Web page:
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For homeless, summer heat is 'miserable' and cooling centers are rare

For homeless, summer heat is 'miserable' and cooling centers are rare

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Mike Hamilton wishes he could spend his summer days cooking in a restaurant instead of baking in the sun.

"I've even been turned down by McDonald's," he said. "I can't find nothing."

Hamilton, 48, is an unemployed union brick layer. He said he has been homeless for 18 months, living outdoors in St. Charles.

"I live underneath bridges, in the trees, wherever," he said. "I just bounce around."

On weekdays, Hamilton and other homeless people gather for lunch at the Salvation Army soup kitchen, located at 2140 N. Fourth St. in St. Charles. It provides a temporary respite from the summer heat, as it did on June 23, when the temperature hit 96 degrees.

Hamilton said he tries to stay cool by spending the day in restaurants, stores and other air-conditioned public places.

"I sit at the casino and watch TV," he said. "You can hang out at the casino as long as you don't sleep there. But there really ought to be a homeless shelter in St. Charles to help out us homeless men."

The Salvation Army operates a shelter for homeless women and families in O'Fallon, but there is no shelter for single homeless men in St. Charles County.

Robert Baker, 60, is a St. Charles homeless man who regularly uses the Salvation Army soup kitchen. On June 23, Baker said he had suffered heat exhaustion twice in the last two weeks. To stay cool, Baker said he soaks his shirt in water and wears a wet towel around his neck.

"But what's worse is the bugs," Baker said. "If you try to lay down, they bite you. That's why winter is easier than summer. Summer is miserable. Between the bugs and the skeeters, the heat exhaustion, stomach cramps, there is no relief. Except for coming in here, you can't cool down."

Michael Travers, 44, said he was released from prison June 21 after serving nine years on forgery and DWI charges.

"Now I'm homeless," he said June 23 at the soup kitchen. "I'm living behind a concrete wall, behind some trees. But I still go to work every day. I'm not on welfare."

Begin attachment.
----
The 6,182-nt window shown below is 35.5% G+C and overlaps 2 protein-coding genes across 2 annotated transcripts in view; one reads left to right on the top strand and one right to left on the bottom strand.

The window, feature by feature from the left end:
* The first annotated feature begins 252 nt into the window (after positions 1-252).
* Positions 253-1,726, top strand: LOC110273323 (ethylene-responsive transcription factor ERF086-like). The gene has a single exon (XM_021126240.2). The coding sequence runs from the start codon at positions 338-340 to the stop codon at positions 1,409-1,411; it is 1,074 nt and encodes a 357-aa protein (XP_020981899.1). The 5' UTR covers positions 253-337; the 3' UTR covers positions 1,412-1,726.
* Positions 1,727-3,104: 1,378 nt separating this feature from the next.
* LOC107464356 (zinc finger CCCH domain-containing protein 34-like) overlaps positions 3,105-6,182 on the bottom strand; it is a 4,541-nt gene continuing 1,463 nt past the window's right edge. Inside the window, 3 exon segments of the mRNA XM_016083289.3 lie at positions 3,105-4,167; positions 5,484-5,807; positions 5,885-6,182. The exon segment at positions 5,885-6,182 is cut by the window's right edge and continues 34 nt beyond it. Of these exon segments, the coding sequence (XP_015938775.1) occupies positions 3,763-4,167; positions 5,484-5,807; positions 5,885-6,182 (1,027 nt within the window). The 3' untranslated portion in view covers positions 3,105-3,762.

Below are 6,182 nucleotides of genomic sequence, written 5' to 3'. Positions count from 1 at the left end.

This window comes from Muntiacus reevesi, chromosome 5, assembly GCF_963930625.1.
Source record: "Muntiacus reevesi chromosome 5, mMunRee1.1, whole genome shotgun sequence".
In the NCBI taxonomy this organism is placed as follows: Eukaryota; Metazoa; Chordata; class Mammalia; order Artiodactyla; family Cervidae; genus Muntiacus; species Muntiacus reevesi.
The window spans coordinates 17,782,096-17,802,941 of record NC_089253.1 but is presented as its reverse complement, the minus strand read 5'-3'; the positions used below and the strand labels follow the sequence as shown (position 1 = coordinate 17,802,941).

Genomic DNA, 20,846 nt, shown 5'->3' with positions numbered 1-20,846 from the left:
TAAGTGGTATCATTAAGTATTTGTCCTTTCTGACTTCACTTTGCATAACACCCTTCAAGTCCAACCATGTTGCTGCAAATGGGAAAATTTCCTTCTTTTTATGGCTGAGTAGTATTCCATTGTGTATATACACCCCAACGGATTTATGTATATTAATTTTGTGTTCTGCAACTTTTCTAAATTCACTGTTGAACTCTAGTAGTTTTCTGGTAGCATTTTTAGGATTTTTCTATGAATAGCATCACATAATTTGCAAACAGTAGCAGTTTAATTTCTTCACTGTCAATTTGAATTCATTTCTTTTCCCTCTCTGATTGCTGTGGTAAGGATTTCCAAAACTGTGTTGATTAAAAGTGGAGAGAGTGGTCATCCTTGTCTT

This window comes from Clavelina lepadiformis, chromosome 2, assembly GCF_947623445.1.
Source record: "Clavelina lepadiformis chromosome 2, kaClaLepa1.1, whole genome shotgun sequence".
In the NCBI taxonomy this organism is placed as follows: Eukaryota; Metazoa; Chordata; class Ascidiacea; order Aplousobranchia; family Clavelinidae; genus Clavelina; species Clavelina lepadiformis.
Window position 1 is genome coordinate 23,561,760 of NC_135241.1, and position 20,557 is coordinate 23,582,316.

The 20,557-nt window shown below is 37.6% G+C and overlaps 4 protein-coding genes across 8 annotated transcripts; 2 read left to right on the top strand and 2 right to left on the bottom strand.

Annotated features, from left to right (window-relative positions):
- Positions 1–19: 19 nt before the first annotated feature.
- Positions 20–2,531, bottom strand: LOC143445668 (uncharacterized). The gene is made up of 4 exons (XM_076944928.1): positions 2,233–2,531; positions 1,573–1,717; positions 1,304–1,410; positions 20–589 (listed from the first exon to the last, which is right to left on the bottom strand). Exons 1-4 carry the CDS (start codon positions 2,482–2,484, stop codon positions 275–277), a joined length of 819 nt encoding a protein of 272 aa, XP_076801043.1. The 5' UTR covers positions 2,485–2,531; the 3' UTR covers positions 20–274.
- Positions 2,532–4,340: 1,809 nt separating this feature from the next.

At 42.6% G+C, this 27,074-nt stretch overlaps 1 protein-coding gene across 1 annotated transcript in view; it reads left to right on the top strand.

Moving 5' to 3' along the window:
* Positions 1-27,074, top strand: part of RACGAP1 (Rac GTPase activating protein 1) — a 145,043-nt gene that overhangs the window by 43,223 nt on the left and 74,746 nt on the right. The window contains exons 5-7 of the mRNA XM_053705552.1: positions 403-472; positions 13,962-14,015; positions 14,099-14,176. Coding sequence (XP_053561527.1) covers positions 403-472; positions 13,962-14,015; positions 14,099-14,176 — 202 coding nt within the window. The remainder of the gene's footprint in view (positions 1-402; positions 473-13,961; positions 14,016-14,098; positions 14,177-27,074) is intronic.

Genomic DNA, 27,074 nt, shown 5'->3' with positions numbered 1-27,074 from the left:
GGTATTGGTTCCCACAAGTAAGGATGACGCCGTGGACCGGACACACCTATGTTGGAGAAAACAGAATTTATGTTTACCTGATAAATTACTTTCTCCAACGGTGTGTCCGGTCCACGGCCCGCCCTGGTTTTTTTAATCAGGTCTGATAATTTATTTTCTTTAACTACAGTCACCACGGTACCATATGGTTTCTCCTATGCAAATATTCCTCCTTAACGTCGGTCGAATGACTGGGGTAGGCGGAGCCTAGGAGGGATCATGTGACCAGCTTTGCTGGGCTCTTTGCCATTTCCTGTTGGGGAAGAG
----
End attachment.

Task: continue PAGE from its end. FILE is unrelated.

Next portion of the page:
Travers was camped out behind a commercial building in St. Charles. He made his bed in the leaves at the bottom of a steep hill, buttressed by a concrete support wall. During the day, he took temp jobs through Labor Ready. At night, he hunkered down in the trees to sleep.

"I take my chances like anybody else," Travers said. "I'm still young. I just deal with it. You don't have any choice. I'm using what resources I have."

The Salvation Army was helping connect Travers with housing and employment resources, Travers said. But in St. Charles, the trees offered the only 24-hour shelter.

"If you want to go in a shelter, you have to go to St. Louis to find it," Travers said. "And most of those are in bad neighborhoods."

Hamilton said he had heard people talk about "cooling shelters" in St. Charles, but he did not know where they were or how to access them. He doubted they existed.

"The whole system is a lie," he said. "If there were cooling shelters, I would be there."

Operation Weather Survival does identify four designated cooling sites in St. Charles County - the St. Charles Senior Center at 1455 Fairgrounds Road, O'Fallon Senior Center at 106 N. Main St., St. Peters Senior Center at 108 McMenamy Road, and the Wentzville Senior Center at 506 S. Linn St.

But these cooling sites open to the general public only when the National Weather Service issues an excessive heat advisory or warning. During those periods, the sites offer air conditioning and cool water from 9 a.m.-3 p.m. Monday through Friday.

Debbie Fagin, chairwoman of Operation Weather Survival, said the cooling sites are aimed at seniors and people with chronic breathing conditions and other health problems. Though homeless people can use the cooling sites, the program is not aimed at the homeless population.

"The homeless is an area where we are striving to get more stakeholders involved," Fagin said. "For the homeless, you really need more outreach. People who work with the homeless find that they will not go into a shelter. Many would rather stay on the street."